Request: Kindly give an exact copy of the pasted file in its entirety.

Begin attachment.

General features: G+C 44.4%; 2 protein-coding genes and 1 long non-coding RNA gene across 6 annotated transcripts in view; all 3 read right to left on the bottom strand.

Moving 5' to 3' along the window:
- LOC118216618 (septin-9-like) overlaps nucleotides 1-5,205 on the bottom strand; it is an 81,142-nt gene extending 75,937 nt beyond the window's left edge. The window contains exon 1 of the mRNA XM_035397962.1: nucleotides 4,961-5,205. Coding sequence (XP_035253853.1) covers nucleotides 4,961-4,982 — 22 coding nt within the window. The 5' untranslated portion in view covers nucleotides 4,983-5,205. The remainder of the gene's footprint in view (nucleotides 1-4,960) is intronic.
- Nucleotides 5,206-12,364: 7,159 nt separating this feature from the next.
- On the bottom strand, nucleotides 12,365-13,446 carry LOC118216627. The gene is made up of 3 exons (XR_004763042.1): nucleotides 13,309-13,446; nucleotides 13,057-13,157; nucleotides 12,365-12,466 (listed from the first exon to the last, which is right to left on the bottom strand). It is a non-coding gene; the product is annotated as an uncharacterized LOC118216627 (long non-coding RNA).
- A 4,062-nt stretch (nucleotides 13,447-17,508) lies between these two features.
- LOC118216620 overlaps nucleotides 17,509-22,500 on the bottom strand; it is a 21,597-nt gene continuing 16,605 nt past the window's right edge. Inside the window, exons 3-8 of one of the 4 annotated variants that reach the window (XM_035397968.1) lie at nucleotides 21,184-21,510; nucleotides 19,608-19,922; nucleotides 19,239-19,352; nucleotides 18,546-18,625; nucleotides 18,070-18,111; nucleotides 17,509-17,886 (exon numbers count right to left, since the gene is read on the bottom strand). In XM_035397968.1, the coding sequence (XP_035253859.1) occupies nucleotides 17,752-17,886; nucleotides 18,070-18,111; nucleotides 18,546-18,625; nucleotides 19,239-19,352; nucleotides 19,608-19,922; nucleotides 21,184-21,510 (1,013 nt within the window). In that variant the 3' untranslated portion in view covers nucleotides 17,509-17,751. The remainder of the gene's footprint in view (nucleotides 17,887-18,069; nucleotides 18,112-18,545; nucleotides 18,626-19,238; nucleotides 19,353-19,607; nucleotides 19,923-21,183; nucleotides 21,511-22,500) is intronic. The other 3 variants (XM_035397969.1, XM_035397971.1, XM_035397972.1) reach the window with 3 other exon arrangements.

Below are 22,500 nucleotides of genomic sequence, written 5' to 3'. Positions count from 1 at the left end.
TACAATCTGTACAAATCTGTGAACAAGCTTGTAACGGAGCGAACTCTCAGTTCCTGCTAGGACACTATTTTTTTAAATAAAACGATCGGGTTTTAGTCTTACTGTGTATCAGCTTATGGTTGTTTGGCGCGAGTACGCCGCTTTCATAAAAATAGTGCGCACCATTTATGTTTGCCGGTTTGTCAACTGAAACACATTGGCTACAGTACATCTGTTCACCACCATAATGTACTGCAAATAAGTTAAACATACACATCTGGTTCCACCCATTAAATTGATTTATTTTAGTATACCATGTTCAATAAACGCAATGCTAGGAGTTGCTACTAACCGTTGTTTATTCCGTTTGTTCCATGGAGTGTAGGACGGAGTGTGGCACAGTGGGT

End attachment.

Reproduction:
General features: G+C 44.4%; 2 protein-coding genes and 1 long non-coding RNA gene across 6 annotated transcripts in view; all 3 read right to left on the bottom strand.

Moving 5' to 3' along the window:
- LOC118216618 (septin-9-like) overlaps nucleotides 1-5,205 on the bottom strand; it is an 81,142-nt gene extending 75,937 nt beyond the window's left edge. The window contains exon 1 of the mRNA XM_035397962.1: nucleotides 4,961-5,205. Coding sequence (XP_035253853.1) covers nucleotides 4,961-4,982 — 22 coding nt within the window. The 5' untranslated portion in view covers nucleotides 4,983-5,205. The remainder of the gene's footprint in view (nucleotides 1-4,960) is intronic.
- Nucleotides 5,206-12,364: 7,159 nt separating this feature from the next.
- On the bottom strand, nucleotides 12,365-13,446 carry LOC118216627. The gene is made up of 3 exons (XR_004763042.1): nucleotides 13,309-13,446; nucleotides 13,057-13,157; nucleotides 12,365-12,466 (listed from the first exon to the last, which is right to left on the bottom strand). It is a non-coding gene; the product is annotated as an uncharacterized LOC118216627 (long non-coding RNA).
- A 4,062-nt stretch (nucleotides 13,447-17,508) lies between these two features.
- LOC118216620 overlaps nucleotides 17,509-22,500 on the bottom strand; it is a 21,597-nt gene continuing 16,605 nt past the window's right edge. Inside the window, exons 3-8 of one of the 4 annotated variants that reach the window (XM_035397968.1) lie at nucleotides 21,184-21,510; nucleotides 19,608-19,922; nucleotides 19,239-19,352; nucleotides 18,546-18,625; nucleotides 18,070-18,111; nucleotides 17,509-17,886 (exon numbers count right to left, since the gene is read on the bottom strand). In XM_035397968.1, the coding sequence (XP_035253859.1) occupies nucleotides 17,752-17,886; nucleotides 18,070-18,111; nucleotides 18,546-18,625; nucleotides 19,239-19,352; nucleotides 19,608-19,922; nucleotides 21,184-21,510 (1,013 nt within the window). In that variant the 3' untranslated portion in view covers nucleotides 17,509-17,751. The remainder of the gene's footprint in view (nucleotides 17,887-18,069; nucleotides 18,112-18,545; nucleotides 18,626-19,238; nucleotides 19,353-19,607; nucleotides 19,923-21,183; nucleotides 21,511-22,500) is intronic. The other 3 variants (XM_035397969.1, XM_035397971.1, XM_035397972.1) reach the window with 3 other exon arrangements.

Below are 22,500 nucleotides of genomic sequence, written 5' to 3'. Positions count from 1 at the left end.
TACAATCTGTACAAATCTGTGAACAAGCTTGTAACGGAGCGAACTCTCAGTTCCTGCTAGGACACTATTTTTTTAAATAAAACGATCGGGTTTTAGTCTTACTGTGTATCAGCTTATGGTTGTTTGGCGCGAGTACGCCGCTTTCATAAAAATAGTGCGCACCATTTATGTTTGCCGGTTTGTCAACTGAAACACATTGGCTACAGTACATCTGTTCACCACCATAATGTACTGCAAATAAGTTAAACATACACATCTGGTTCCACCCATTAAATTGATTTATTTTAGTATACCATGTTCAATAAACGCAATGCTAGGAGTTGCTACTAACCGTTGTTTATTCCGTTTGTTCCATGGAGTGTAGGACGGAGTGTGGCACAGTGGGT